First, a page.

Shira Brisman is an Assistant Professor in the History of Art department at the University of Pennsylvania. A scholar of early modern art focusing on the period of 1400-1800, her current teaching and research projects center around topics in print culture, art and law, images and religious conflict, material waste and conservation, and the ethics of community building and communication. Her first book, Albrecht Dürer and the Epistolary Mode of Address (University of Chicago Press, 2016), argues that the experience of writing, sending and receiving letters shaped how Germany’s most famous printmaker conceived of the message-bearing properties of the work of art. She is currently at work on a new manuscript entitled The Goldsmith’s Debt, which focuses on the relationship of property to intellectual property in the era of secularization.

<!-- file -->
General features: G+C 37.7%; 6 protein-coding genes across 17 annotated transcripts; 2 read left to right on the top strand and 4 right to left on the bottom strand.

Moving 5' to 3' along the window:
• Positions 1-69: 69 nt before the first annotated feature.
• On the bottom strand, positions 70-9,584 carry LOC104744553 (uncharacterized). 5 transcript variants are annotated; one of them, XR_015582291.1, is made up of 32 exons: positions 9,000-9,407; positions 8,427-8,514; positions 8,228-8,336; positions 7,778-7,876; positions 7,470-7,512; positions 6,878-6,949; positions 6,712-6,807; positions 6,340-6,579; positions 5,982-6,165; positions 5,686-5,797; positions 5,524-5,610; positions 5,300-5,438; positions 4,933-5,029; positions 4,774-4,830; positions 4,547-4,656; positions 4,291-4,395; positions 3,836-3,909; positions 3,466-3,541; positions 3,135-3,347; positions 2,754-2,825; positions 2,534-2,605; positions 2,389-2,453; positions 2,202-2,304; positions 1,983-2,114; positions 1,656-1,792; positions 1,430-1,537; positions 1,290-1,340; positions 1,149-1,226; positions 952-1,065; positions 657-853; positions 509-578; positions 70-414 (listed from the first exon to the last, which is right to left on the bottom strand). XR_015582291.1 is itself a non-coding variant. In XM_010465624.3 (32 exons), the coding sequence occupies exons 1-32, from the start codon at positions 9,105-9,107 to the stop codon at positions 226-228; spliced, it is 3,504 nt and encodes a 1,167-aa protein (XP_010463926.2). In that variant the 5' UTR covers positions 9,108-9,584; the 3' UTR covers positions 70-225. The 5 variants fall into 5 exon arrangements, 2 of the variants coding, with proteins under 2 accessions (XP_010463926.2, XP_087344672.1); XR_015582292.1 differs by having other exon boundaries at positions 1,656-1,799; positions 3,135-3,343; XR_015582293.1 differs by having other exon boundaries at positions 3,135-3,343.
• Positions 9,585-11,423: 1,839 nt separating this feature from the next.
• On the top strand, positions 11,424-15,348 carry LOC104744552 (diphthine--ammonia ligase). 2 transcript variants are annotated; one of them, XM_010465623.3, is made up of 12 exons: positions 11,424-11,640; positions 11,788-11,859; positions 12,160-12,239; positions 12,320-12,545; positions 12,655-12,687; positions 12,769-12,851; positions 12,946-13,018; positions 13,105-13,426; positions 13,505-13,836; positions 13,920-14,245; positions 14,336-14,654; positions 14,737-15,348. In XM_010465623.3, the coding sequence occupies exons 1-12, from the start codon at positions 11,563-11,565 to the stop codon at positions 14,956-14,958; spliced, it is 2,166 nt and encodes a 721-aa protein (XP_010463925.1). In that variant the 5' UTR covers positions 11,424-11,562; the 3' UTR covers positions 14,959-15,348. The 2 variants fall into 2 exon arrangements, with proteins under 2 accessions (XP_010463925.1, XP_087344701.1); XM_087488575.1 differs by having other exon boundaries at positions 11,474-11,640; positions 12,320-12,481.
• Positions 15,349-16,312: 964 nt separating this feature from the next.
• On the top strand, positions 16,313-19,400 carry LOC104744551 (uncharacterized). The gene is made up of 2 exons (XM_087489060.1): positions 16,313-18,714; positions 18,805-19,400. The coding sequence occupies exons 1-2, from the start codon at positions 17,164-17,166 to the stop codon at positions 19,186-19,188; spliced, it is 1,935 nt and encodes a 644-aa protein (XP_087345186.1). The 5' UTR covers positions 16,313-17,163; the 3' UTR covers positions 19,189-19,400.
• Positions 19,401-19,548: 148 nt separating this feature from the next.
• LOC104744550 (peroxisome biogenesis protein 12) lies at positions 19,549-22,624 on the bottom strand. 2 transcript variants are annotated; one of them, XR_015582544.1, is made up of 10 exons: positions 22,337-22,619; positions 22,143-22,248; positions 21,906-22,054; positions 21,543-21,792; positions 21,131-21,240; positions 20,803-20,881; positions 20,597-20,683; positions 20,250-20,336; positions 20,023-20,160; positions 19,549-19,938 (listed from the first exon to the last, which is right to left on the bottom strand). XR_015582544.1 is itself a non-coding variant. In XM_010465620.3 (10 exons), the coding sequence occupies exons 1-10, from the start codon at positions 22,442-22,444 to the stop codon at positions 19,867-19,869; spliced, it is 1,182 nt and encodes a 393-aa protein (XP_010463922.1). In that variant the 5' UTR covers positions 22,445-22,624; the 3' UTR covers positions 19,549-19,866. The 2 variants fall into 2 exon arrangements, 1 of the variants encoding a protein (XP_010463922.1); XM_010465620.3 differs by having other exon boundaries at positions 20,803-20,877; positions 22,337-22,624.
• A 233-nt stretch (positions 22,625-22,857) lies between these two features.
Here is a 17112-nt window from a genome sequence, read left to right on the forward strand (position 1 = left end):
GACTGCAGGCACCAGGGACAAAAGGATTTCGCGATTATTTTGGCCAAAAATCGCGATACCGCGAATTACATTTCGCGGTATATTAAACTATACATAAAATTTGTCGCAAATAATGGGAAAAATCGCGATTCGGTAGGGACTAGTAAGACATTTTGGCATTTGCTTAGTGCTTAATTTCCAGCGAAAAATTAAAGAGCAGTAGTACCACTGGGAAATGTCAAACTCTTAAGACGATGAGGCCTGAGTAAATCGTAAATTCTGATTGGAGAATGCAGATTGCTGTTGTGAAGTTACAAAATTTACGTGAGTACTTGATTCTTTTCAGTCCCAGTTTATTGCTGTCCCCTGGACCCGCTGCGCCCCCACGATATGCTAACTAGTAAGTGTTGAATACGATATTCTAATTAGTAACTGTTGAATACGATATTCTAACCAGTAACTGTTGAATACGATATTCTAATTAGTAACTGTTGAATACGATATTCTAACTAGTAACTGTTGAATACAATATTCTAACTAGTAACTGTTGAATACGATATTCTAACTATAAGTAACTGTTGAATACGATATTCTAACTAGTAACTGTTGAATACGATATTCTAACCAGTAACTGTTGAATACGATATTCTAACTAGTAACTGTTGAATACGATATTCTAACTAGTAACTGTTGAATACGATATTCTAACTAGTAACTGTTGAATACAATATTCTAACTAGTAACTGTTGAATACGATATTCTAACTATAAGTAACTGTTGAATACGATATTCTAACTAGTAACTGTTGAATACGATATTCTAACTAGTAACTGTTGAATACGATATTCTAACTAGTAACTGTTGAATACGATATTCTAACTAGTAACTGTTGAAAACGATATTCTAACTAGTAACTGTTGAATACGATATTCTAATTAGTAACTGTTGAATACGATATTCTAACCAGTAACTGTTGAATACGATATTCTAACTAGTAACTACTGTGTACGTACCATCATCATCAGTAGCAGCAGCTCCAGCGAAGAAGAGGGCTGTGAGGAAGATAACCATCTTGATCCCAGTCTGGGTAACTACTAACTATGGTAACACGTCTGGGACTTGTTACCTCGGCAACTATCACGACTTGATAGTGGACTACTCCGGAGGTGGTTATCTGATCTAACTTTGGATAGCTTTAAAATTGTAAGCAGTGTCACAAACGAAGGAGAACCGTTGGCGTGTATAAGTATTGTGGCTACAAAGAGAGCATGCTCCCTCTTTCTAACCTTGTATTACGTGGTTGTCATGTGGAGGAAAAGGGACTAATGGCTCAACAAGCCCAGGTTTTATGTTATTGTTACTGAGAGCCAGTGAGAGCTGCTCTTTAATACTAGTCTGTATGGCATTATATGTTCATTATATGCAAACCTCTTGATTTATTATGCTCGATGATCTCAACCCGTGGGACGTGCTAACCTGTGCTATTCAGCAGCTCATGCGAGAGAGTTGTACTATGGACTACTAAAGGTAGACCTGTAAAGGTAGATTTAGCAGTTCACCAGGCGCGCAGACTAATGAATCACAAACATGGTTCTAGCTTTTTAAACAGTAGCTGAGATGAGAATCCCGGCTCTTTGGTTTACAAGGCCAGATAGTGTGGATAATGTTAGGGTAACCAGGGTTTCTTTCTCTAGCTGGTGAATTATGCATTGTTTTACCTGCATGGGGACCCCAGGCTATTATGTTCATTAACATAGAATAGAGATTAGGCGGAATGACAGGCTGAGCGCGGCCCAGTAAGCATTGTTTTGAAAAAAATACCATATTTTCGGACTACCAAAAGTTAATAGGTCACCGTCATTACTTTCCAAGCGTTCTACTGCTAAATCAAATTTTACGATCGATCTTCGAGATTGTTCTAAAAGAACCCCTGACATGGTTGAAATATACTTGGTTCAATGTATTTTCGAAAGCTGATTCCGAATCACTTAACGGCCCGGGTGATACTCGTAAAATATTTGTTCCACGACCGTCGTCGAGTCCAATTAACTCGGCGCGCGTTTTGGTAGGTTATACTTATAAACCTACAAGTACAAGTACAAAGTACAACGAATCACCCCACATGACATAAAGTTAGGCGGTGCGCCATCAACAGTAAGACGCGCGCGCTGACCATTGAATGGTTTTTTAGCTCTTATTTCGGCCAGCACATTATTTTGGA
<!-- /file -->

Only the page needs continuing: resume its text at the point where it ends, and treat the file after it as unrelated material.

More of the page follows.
Wolf Humanities Center Penn Faculty Fellow
2020—2021 Forum on Choice
Assistant Professor of the History of Art
The Goldsmith’s Debt: Property, Intellectual Property, and the Rhetoric of Choice
Beginning in the 1530s, a new kind of art booklet appeared in print. Many of these compilations of designs, which were aimed at other craftsmen and presented as visual motifs to be shared, were devised by goldsmith-engravers, metalworkers who also made prints. Yet while the rhetoric of proffering choice seemingly promoted an ethos akin to “open-source access,” the city records of print centers such as Nuremberg have a different story to tell. The darker side of artistic choice emerges when the visual strategies for indicating the availability of options are juxtaposed with archival evidence of the legal consequences of what “taking” and “making” meant. Focusing on laws about the transmission of property that governed the goldsmith-engraver’s craft, I argue that the invented space of the print served as a fantastical realm for the suspension of laws about origin and ownership.